The Ultimate Guide to EOS Crypto

EOS crypto is taking the world of cryptocurrency by storm. 

It’s only been around for a few years, but it’s blowing away the competition. It may not be as famous as Bitcoin, Ether, Cardano, and even Dogecoin and Solana. But EOS has managed to hold its own. 

Ready to find out what all the hype is about? Learn all about it in this handy EOS guide. 

A Guide to EOS Crypto 

First of all, it’s important to distinguish between the EOS.IO blockchain and the native crypto and payment method that operates on it. The EOS.IO blockchain technology is what powers the cryptocurrency, but it also can be used to operate many other online systems as well. 

A blockchain is a decentralized system that’s used to track blocks of transactional information. It forms a database of these transactions, which can be viewed and inspected by anyone. In short, it’s a new way to protect against hacking and fraud, creating a trustworthy and verifiable online network. 

One of the important factors of EOS.IO is that it’s used to host decentralized applications, known as “DApps.” As the name suggests, these applications can operate without the need for centralized systems, unlike more traditional applications. 

So the EOS platform is targeted more specifically toward app and web developers. It even features an array of tools that enables developers to create new decentralized apps with a minimum of training and effort.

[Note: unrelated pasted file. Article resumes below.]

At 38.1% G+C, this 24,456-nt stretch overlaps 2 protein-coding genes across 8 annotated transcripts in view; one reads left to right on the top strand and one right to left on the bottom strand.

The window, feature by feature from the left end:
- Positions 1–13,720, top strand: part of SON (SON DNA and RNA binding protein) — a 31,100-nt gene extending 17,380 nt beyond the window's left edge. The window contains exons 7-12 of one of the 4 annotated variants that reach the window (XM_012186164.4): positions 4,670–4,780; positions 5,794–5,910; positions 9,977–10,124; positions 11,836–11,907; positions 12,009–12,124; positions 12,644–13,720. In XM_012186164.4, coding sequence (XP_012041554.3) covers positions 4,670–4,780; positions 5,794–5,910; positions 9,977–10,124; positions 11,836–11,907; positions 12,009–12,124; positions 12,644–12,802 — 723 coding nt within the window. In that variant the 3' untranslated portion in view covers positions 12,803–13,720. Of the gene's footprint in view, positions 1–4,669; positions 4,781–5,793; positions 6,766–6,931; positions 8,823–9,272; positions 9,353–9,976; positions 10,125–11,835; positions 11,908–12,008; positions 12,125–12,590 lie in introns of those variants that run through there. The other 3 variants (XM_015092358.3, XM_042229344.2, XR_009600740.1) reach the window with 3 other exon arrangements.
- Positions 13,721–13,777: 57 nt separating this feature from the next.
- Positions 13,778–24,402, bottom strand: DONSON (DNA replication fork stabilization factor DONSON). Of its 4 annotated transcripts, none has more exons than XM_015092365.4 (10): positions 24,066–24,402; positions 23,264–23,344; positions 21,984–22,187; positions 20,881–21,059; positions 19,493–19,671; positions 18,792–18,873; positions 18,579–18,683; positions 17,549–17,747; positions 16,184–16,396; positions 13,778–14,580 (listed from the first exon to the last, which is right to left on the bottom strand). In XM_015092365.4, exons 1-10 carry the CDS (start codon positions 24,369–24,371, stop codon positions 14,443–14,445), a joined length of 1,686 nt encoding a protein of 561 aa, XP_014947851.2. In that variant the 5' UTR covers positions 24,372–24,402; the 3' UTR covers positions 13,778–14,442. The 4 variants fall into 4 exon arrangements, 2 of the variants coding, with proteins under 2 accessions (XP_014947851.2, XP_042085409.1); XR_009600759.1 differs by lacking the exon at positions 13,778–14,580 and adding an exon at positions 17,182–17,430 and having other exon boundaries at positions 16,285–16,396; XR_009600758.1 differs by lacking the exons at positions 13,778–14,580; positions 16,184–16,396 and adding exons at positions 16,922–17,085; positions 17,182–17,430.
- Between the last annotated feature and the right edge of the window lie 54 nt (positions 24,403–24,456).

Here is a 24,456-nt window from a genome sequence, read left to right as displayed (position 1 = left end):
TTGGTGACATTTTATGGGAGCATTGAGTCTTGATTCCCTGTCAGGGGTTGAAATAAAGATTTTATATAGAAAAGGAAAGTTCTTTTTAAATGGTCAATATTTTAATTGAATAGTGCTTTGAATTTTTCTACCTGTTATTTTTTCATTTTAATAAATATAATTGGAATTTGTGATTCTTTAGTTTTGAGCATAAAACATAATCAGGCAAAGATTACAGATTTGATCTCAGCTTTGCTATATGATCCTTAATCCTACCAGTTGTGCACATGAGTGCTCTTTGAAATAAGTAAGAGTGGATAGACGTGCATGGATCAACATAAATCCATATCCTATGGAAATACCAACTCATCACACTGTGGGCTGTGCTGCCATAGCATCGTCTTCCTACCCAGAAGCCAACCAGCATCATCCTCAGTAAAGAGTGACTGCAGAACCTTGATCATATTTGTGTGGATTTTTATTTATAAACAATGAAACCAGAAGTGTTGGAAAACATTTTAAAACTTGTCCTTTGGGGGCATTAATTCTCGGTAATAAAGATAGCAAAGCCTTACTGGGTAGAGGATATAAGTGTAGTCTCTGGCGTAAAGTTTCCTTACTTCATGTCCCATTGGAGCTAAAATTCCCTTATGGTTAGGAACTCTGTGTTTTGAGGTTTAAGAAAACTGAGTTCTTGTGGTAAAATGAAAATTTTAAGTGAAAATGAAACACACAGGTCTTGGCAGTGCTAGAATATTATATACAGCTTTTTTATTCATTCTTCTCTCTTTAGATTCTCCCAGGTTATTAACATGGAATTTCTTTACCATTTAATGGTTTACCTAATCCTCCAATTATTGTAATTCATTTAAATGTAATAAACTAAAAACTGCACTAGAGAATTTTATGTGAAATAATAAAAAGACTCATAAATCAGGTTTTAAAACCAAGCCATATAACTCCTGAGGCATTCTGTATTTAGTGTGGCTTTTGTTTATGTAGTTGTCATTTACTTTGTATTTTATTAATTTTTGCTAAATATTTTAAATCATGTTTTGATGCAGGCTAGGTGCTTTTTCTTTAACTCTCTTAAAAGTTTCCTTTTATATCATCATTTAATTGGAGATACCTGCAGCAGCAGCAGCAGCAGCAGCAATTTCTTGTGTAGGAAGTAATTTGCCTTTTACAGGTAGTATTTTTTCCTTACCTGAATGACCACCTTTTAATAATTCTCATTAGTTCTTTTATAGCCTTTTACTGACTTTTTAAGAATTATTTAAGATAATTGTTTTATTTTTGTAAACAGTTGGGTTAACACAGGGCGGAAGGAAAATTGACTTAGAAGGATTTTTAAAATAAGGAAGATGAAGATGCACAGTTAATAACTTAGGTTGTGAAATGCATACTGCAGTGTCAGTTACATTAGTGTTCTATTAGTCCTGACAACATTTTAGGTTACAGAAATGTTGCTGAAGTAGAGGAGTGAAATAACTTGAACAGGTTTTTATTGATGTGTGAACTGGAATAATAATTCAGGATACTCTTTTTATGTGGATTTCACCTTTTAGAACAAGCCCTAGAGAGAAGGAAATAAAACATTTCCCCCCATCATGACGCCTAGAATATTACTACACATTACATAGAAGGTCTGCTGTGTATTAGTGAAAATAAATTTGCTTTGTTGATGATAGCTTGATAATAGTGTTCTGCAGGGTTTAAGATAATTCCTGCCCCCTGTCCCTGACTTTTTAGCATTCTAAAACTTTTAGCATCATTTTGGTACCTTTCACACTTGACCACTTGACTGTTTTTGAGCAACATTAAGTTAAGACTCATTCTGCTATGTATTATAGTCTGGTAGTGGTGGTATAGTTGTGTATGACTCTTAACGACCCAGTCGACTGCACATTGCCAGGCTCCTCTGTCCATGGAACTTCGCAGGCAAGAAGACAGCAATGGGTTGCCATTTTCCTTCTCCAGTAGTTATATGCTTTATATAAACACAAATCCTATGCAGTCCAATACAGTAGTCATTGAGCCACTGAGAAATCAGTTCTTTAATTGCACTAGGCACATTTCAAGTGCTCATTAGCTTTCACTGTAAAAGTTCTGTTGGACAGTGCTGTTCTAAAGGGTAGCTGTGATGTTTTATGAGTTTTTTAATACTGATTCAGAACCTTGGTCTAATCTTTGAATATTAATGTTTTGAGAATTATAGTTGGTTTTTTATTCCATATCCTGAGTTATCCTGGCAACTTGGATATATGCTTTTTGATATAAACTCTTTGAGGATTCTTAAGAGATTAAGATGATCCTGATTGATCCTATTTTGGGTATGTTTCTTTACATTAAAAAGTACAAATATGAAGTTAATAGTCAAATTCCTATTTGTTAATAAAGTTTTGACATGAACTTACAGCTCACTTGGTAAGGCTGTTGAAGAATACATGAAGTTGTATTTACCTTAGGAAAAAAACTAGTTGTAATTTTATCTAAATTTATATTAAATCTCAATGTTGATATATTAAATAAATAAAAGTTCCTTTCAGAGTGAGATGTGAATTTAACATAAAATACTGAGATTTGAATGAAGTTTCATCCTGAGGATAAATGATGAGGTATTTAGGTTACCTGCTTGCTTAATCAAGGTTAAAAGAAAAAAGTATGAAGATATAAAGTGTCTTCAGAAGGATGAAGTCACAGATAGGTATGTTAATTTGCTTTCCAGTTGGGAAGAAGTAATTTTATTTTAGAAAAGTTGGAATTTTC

Like most blockchains, EOS has its own cryptocurrency, the EOS token. As of late January 2022, the EOS price is $2.25, and it is currently ranked #48 in terms of market cap on the currency exchanges.  

The History of EOS

The EOS platform was launched back in 2018—practically the Dark Ages in cryptocurrency years. 

It was the brainchild of Daniel Larimer and Brendan Blumer, the executives of Block.one, a software company dedicated to blockchain technology. The EOS.IO system was based on a white paper that the two had authored in 2017. After its launch, the platform attracted the attention of many developers and investors, which powered its growth to a serious Ethereum competitor. 

In fact, EOS.IO became popular as an alternative to Ethereum. In large part, this was because it’s a more user-friendly system, with more scalability and a greater rate of transactions. And unlike Ethereum, EOS doesn’t charge “gas fees” to use the platform or its decentralized apps. 

Nevertheless, EOS has had some setbacks in recent years. Some of the platform’s initial backing companies have stepped away, citing concerns the EOS crypto was under the state domination of China. Worse, there have been fears that the crypto has not lived up to expectations amid poor leadership by the founding company Block.one. 

But with new leadership in the offing, and a potential rebrand on the way, the future of the EOS crypto and its supporting blockchain remains bright.  

Keep an Eye on EOS

So there’s our ultimate EOS guide. The EOS crypto has come a long way, and despite a few bumps on the road, it still has a lot to offer. 

In the meantime, please check out the rest of our totally awesome site. We’ve got all kinds of crazy stuff on here that’s going to blow your mind! 

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